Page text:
Under The Sea: Robot Edition

Professor Christopher Clark is a new addition to the Harvey Mudd College Engineering Department. While not teaching, his research interest is underwater robotics. Clark’s robots have done everything from testing the health of the waters in Norway to exploring ancient, underwater cisterns in Malta to tracking leopard sharks in California. 

In addition to shark tracking locally, Clark is involved in The International Computer Engineering Experience (ICEX) program. In ICEX, a team of students works on a system to allow a robot to accomplish its stated task. For the project in Norway, the robot had to patrol the waters and test for the amount of dissolved air. In Malta, the team lowered the robot into ancient corridors below the city that were full of water. The robot then autonomously made its way through the halls while mapping them. 

Despite the variety in such projects, there is a common theme. Clark works to allow his robotic units to function together.

For instance, in tracking sharks with multiple robots, the robots must not only stay away from the shark so as not to disturb it, but also must be able to work efficiently with each other. This means that the robots must keep track of each other’s position with regard to themselves and the shark. The shark being tracked has been tagged so that the robots have a sense of its location.

The device does not provide a perfect fix. The robots have to make guesses at the location of the shark. By staying evenly spaced in a circle around the shark, the robots can collectively get the best fix on its actual location. The ability to do so is a complex example of a multi-robot system.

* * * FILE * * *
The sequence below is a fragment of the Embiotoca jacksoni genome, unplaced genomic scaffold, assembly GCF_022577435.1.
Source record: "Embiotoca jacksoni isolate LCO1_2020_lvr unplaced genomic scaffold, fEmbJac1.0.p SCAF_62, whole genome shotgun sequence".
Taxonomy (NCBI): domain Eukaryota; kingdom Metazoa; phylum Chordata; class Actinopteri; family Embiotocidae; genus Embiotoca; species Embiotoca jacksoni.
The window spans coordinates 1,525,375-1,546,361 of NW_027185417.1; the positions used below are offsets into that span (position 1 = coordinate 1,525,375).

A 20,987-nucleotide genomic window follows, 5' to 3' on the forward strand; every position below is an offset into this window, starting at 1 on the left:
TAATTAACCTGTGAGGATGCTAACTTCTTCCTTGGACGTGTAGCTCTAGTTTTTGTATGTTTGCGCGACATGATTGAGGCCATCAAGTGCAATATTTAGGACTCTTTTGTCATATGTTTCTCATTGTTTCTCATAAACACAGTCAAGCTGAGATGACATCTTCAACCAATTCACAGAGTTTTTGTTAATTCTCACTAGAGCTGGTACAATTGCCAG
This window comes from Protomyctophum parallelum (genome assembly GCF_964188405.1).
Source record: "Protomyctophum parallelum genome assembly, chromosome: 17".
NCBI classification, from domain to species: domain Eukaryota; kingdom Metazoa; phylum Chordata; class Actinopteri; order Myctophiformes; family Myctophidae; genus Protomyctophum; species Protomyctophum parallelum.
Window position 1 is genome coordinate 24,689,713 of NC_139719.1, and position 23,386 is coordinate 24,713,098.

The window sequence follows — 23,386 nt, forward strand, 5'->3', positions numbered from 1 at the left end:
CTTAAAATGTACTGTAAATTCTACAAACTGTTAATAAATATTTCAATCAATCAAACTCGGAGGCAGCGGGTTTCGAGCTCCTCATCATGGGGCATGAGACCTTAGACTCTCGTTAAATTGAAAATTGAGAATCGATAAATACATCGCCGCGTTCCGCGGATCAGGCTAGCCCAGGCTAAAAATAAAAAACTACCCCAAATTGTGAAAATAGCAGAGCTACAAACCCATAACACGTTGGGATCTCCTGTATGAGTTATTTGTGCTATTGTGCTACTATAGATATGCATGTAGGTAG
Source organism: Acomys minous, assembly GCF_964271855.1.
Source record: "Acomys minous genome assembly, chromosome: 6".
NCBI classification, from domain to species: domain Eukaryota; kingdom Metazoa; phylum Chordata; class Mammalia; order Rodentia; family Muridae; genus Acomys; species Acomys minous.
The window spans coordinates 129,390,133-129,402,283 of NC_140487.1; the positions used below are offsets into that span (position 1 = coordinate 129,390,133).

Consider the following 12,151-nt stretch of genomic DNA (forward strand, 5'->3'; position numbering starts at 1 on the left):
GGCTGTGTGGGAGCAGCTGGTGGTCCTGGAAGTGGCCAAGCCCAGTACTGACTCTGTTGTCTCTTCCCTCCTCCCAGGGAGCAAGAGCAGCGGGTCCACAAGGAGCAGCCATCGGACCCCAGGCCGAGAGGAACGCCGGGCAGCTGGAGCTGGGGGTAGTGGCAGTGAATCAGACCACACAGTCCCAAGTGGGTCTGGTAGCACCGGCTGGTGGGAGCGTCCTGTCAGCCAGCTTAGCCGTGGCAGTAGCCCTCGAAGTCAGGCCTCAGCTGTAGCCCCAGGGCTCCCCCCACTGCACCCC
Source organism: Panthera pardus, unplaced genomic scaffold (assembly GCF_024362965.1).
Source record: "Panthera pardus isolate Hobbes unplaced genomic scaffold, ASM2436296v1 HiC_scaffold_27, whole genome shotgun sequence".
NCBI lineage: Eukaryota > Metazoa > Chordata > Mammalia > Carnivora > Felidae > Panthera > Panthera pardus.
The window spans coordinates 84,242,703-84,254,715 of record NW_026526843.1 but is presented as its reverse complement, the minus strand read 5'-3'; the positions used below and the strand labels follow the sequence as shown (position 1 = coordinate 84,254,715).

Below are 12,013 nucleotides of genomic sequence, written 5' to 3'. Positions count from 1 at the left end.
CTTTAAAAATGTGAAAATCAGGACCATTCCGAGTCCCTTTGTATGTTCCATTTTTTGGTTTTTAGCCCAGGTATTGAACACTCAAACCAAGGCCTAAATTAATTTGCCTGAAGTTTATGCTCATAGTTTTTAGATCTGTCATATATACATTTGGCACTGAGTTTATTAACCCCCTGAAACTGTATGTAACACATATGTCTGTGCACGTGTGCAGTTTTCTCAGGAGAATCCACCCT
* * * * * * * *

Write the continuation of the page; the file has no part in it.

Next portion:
Before the robots can perform such tasks, Clark must find ways to get his gear where it needs to be. This can be a tricky task considering, as he points out, that “electronics don’t like water.” The robot must be able to survive in the water before it can attempt to accomplish its task—and accomplishing a task in water is much more difficult than accomplishing it on land. 

“Underwater, there are things in the way,” Clark said. “You can’t see where you’re going.”

I have had moderate experience with the complexities of underwater vehicles myself, although with a much lower degree of complexity and with depressingly lower success. In high school, a friend and I made a remote-operated, underwater vehicle for an engineering class. It was just a cube of PVC tubing with four water pumps on it. We wired up all the pumps to an old Atari joystick so that it would, in theory, be able to move in two directions. We waterproofed the wiring by stringing it through a gardening hose all the way back to the control. 

When we put the thing in the water, the water cooled down our hose, which had been sitting coiled up for a couple weeks. This completely prevented the vehicle from moving. When it came time for us to present on our project, we simply showed the class that when we moved the joystick, the correct pump clicked. 

As Clark said, “The underwater world is difficult.”

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